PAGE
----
Sujoy Ghosh’s directorial debut with Jhankaar Beats is considered to be one of the best Dil Chahta Hai-esque movies with a heavy dose of R.D. Burman. Despite the similarity with Taking Lives, in terms of the final twist with the fake pregnancy, Kahaani rivals every other thriller that India has produced, and that includes Ghosh’s own Kahaani 2. That brings us to the big issue with Ghosh: he hasn’t made anything decent outside of these two films. Home Delivery had a good premise, but it was a slog. Aladin was atrocious. He tried too hard to beat his own film with Kahaani 2, and it ended up being a bore. Badla was a frame-by-frame remake of The Invisible Guest, which made the whole film feel pointless. His short films were fine. When he tried his hand at serialized storytelling with Typewriter, it didn’t end well. His segment in Lust Stories 2 was outright disgusting. Yet, here he is with Jaane Jaan.
Based on Keigo Higashino’s 2005 novel, The Devotion of Suspect X, Sujoy Ghosh’s Jaane Jaan follows Maya D’Souza, who lives with her daughter Tara in Kalimpong. She works at a restaurant called Tiffin. One of her regular customers is Naren, who is the mathematics teacher at the local school as well as Maya’s neighbor. It’s evident that Naren fancies Maya, but neither Naren explicitly states his feelings, nor does Maya reciprocate Naren’s not-so-subtle hints that he is into her. This apparently simple life is disturbed by Ajit, Maya’s ex-husband, who wants money from her and wants to turn Tara into a bar dancer, i.e., the same profession that Ajit had pushed Maya into after their marriage. Maya and Tara fight back, and, in the heat of the moment, they kill Ajit. Naren helps Maya get rid of the body. However, Naren’s old friend from college, Karan, who is a police officer, reaches Kalimpong searching for the missing Ajit and starts treating Maya as his prime suspect. In an attempt to save Maya, Naren hatches an elaborate plot that’ll get Karan off Maya’s back.
Personally speaking, I struggle to understand the act of adapting something that has already been adapted several times or is so well executed in the original medium that it doesn’t need to be transferred to another medium. The Devotion of Suspect X has been adapted four times prior to Jaane Jaan, with the most recent one being a Tamil film by the name of Kolaigaran, which deviated heavily from the source material and, obviously, repurposed the Japanese story as an Indian tale. So, does Sujoy Ghosh have anything new to say about it or present the story in an interesting way? No, and that’s underscored by Ghosh’s weird homage to the story’s Japanese origins, where he makes Naren a Jiu Jitsu expert. I mean, the character is one of the best mathematicians, and he is getting to use a chess metaphor to explain how he’s tricking Karan. So, by the time the Jiu Jitsu shtick shows up, it seems like Ghosh is appeasing the Japanese fans of Higashino’s novel. And, to be honest, he should be doing some form of appeasement because he has completely misunderstood the source material.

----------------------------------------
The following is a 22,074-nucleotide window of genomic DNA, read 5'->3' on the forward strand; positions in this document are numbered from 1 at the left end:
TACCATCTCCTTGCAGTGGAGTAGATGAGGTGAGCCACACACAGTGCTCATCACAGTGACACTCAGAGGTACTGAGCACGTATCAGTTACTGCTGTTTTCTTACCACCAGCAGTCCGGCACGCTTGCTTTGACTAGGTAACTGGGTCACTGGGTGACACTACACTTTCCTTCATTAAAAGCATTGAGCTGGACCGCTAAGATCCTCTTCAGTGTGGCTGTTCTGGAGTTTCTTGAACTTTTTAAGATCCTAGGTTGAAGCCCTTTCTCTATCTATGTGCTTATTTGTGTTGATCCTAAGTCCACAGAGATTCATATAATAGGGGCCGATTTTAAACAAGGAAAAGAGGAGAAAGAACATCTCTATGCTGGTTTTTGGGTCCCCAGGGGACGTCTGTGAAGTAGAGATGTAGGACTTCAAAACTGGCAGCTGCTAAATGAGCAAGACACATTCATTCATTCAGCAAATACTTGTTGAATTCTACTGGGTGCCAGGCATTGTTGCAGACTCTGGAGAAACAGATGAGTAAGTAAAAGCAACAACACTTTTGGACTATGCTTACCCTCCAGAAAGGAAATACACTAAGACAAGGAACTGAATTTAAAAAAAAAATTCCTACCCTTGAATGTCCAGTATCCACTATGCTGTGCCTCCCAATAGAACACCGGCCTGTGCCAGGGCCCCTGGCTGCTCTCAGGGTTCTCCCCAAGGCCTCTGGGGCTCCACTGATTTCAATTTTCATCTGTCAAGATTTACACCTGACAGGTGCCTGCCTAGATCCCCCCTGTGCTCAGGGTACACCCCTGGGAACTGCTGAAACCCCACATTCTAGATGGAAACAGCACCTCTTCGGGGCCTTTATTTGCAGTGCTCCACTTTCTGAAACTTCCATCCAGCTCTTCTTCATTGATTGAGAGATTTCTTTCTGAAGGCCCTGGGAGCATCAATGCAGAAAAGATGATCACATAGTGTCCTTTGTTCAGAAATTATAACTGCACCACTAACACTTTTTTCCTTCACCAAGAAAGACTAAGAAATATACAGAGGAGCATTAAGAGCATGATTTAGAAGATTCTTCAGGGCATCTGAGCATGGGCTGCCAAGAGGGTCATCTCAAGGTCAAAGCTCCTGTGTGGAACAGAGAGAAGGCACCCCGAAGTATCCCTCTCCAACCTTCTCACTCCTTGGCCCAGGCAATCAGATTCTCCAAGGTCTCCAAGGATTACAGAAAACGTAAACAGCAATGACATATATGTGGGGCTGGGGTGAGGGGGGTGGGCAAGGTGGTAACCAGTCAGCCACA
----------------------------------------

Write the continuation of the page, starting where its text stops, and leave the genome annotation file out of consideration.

The Devotion of Suspect X delves into the notions of selflessness and gratitude, and almost every adaptation of the novel has successfully portrayed that. There’s a palpable sensation of dread and tension regarding the mother and the daughter’s wellbeing if the police officer finds out about the murder. And there’s a huge cloud of doubt regarding the teacher’s ability to take care of the situation despite his introverted demeanor. Now, as soon as you turn Naren into a giga-chad action hero who is way too arrogant about his intelligence, you instantly dispel any doubts you have about the character’s acumen. Naren and Karan should technically be equals, but the former is a math genius, a chess genius, and a Jiu Jitsu genius, while the latter is kind of good at mixed martial arts and is dedicated when it comes to analyzing his suspects. There’s no competition, and if there’s no competition, there’s no suspense. Amidst this display of masculinity and testosterone, though, Maya’s story and the aforementioned themes are not allowed to fully materialize, thereby making their inclusion feel like an afterthought. That brings us to a greater problem: Sujoy Ghosh’s voyeurism.